2019’s Brilliantly Rendered Batch

ShortsTV is bringing this year’s batch of Oscar nominated Live Action, Documentary, and Animated Short Films to a global audience.  In the United States, check your local Landmark theater to see if either Showcase is now playing.  Here’s our rundown of the Animated films, chiming in from all over the globe.  This showcase is planned to play along with two bonus animated short films, Wishing Box and Tweet Tweet.

Contributing reviewers include Taylor Blake, Sharon Autenrieth, Madeline Brophy, Krystal Lyon and Jim Tudor.  Get an edge in your Oscar pool, and more importantly, be informed about some solid, if short, cinema that is being celebrated:

Animal Behavior 

Alison Snowden and David Fine, Canada, 14 minutes

A bird, a worm, a praying mantis, a cat, a pig are gathered for their weekly group therapy session with their bespectacled canine therapist.  Late, in storms another member, Victor, a gorilla with anger management issues.  Immediately he plops down on a chair occupied by a tinier group-mate.  Fortunately, this is comical cartoony animation (of the hand-drawn style), so Victor’s victim is okay.  Basically, the room is Bruce Willis’ therapy group in Color of Night made animals.  Every member exhibits a different and specific neurosis- chronic insecurity (the worm), check; obsessive-compulsive (the cat), check; nymphomaniac (the praying mantis with 1,000 kids), check;  the obsessive eater (the pig), check.  At a brisk fourteen minutes, Animal Behavior strikes a commendable tone, though is never a laugh riot nor an intellectual breakthrough.  Eventually, wacky chaos does ensue, underlining the fact that we’re all just animals after all, though the film never feels abrasive nor dismissive.  Another productive session.

Jim Tudor


Domee Shi and Becky Neimann-Cobb, USA, 8 minutes

My reactions to Bao were wide for its short 7 minutes and change. It started with, “Huh?” and moved to, “Wait, what?” and ended all the way at, “Oh—aww!” “Bao” is Chinese for both “steamed bun” and “precious treasure,” and a second watch of the film shows the clues to its unusual metaphor in the first scene. Pixar’s latest short film is one of its weirder ones, but it’s a clear thematic fit to run before Incredibles 2 because they’re both all about bringing family together. For the Incredibles, their superhero talents bring them together, but for Bao and the rest of us, it’s food that brings us together no matter how many arguments or differences we’ve had. If you can embrace its metaphor, this short may warm your heart just like a fresh dumpling.

Taylor Blake

Late Afternoon

Louise Bagnall and Nuria Gonzalez Blanco, Ireland, 10 minutes

Soft pastel colors with rounded lines and gentle animation give director Louise Bagnall’s Late Afternoon a simple and kind appearance. That generous space leaves Bagnall with the opportunity to tell the story of a woman with dementia looking back on her life and remembering both the past and the present. Late Afternoon is a master class in story telling, the only animated story I can compare it to would be the prologue to Disney Pixar’s Up. Bagnall, Song of the Sea and last year’s Oscar nominated The Breadwinner, worked on Late Afternoon for years basing it on her parent’s care for her maternal and paternal grandmothers. “I wanted to represent a woman’s inner life on screen. It can be quite abstract, you know, and I wanted to show the depth of who they are and what life they’ve lived.” This is where that simple animation works so well. Sweeping lines blend memories like a whirlwind as Emily’s childhood flows into her young adult years with colors floating in and bursting as life happens. I honestly cannot recommend Late Afternoon enough. I watched it, wept, and went downstairs and made my roommate watch it with me immediately and cried some more. The story that Bagnall tells is deep and touching, whether you’ve been touched by dementia’s cold hand or not, it’s a story that everyone can relate to, remembering a life well lived!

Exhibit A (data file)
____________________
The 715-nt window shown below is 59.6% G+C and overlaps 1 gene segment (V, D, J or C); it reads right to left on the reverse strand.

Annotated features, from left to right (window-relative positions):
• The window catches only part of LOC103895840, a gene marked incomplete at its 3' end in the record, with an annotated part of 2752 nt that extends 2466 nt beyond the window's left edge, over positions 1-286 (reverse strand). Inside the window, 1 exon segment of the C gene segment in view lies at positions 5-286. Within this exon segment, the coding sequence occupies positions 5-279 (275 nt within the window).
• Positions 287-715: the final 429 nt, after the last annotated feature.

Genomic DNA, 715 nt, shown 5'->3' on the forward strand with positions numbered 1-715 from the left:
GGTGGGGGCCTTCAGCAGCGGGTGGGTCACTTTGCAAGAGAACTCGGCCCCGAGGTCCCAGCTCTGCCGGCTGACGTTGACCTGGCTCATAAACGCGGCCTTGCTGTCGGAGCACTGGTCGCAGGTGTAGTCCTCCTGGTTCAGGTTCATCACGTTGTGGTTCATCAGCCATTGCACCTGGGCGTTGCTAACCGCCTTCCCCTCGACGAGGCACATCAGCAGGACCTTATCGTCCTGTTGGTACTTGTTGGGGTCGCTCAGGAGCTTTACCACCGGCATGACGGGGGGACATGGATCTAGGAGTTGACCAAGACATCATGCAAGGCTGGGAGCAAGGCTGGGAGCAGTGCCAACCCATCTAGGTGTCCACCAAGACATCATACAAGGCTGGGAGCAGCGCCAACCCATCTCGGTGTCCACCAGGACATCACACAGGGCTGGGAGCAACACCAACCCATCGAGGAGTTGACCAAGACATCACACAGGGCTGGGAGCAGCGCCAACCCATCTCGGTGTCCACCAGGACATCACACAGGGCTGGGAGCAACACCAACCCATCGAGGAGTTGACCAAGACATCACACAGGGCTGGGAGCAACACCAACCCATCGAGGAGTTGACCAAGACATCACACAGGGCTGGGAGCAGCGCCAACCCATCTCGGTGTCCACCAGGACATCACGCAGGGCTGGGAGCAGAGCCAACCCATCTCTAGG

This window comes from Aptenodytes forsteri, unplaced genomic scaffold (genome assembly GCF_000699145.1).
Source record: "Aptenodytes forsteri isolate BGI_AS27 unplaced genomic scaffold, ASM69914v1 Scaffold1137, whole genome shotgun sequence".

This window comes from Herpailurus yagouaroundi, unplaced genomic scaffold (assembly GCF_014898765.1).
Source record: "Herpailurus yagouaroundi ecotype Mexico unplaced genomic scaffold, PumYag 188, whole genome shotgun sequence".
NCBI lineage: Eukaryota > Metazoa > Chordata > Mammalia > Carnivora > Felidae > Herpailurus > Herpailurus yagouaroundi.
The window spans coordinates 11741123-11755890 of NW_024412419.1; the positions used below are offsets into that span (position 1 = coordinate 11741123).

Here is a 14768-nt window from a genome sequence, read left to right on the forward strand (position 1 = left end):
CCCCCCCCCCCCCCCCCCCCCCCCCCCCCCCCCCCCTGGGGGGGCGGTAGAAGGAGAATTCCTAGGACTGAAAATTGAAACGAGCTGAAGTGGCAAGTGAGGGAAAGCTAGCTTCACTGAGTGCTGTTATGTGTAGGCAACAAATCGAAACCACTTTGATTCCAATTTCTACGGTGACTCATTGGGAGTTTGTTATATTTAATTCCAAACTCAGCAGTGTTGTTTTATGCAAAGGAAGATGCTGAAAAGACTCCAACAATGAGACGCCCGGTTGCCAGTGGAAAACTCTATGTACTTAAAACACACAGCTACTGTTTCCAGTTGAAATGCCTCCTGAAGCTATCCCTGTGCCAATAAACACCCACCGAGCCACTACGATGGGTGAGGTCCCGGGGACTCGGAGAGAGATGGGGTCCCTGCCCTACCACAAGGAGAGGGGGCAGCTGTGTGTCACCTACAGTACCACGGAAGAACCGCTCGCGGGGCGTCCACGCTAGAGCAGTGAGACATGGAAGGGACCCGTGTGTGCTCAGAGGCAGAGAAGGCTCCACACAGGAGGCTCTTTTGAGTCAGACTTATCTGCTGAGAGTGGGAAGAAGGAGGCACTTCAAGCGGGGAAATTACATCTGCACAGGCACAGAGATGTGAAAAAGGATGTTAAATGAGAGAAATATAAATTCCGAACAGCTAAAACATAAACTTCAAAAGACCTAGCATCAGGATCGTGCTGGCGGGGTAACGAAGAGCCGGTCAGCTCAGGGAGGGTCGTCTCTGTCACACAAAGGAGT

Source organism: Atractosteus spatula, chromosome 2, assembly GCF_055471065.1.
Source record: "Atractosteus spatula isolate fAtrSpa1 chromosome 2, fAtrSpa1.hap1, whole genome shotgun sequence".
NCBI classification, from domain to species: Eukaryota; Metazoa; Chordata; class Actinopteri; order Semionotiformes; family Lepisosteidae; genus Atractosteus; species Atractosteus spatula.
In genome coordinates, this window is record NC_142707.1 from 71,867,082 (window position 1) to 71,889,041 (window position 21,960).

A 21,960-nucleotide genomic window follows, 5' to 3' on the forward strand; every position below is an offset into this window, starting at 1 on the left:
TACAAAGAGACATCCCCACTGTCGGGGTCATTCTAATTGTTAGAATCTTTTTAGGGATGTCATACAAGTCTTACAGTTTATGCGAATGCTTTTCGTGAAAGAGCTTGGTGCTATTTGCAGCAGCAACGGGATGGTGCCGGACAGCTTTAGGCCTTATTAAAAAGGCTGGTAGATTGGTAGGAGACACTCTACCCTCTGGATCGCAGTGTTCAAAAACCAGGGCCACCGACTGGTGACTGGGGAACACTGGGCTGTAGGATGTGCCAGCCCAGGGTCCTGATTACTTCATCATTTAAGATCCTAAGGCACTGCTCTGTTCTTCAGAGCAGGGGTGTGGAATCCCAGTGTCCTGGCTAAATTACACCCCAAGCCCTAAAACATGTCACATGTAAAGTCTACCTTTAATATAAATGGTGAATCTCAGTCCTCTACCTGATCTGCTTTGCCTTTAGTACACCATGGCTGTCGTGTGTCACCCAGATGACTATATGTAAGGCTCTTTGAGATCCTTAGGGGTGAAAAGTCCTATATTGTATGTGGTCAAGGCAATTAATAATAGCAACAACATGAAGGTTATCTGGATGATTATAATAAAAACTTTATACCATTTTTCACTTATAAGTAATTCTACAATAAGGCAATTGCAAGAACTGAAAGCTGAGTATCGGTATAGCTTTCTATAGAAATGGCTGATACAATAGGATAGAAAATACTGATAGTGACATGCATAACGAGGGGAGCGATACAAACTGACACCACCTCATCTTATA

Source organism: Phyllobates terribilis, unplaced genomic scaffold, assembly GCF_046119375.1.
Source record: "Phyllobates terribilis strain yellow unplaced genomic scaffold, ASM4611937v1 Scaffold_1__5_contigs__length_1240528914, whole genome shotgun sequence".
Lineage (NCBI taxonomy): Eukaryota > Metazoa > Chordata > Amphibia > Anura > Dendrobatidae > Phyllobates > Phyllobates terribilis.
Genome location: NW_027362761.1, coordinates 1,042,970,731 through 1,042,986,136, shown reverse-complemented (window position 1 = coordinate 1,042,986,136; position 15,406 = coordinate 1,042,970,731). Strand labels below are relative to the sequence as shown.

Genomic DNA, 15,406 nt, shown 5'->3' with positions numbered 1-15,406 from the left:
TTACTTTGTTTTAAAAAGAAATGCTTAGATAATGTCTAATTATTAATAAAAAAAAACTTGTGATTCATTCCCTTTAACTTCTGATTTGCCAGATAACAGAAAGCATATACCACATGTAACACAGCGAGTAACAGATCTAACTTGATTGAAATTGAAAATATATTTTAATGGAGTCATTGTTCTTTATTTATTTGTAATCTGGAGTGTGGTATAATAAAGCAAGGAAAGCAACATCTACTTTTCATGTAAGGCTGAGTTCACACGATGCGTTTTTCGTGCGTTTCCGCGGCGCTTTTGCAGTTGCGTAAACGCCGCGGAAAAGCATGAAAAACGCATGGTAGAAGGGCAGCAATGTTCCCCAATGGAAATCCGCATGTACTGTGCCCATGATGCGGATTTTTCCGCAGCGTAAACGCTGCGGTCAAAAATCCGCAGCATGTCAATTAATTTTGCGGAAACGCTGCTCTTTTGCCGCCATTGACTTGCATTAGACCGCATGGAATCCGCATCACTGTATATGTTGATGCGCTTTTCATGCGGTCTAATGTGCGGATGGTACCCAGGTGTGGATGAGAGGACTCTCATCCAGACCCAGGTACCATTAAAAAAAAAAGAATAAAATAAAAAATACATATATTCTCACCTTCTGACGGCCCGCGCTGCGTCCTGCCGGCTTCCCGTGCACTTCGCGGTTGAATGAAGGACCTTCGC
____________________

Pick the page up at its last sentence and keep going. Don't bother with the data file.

Krystal Lyon

One Small Step

Andrew Chesworth and Bobby Pontillas, USA, 8 minutes

I love a sweet family story and that’s what’s in store for you if you screen One Small Step, a 2019 animated feature nominated for best short film. Rather than rely on the use of dialogue or special effects, the story itself is rather straightforward, broken up montage-style about one girls’ fascination with outer space that ultimately propels her to aspire to become an astronaut. The story is one we can all relate to – character has a dream, works towards it, has setbacks. There’s a tragedy buried in here too, about halfway through, that I’d argue takes you out of the journey itself. Nevertheless, the heart of the story saves its’ integrity with the revelations of just how much one hardworking, loving, and supportive parent or guardian can propel a child’s dream.

Madeline Brophy


Trevor Jimenez, USA, 16 minutes

Director Trevor Jimenez drew on his own childhood memories to create Weekends, the story of a small boy shifting back and forth between the homes of his recently divorced parents.  Weekends with the father, in his downtown Toronto apartment, are crammed with movies, takeout, gaming, and shopping for more of the Oriental antiques that the father collects.  The suburban house where the boy spends his weekdays with his mother is messy and half packed. The mother seems too weighted down to notice. But new relationships are ahead, and changes the child’s relationship with both parents.  Countless children of divorce will recognize themselves in the observant boy at the center of Weekends, traversing not only the physical but the emotional distance between his parents.   The line drawings and muted watercolor palette of this short fit the story’s gentle tone well.

Sharon Autenrieth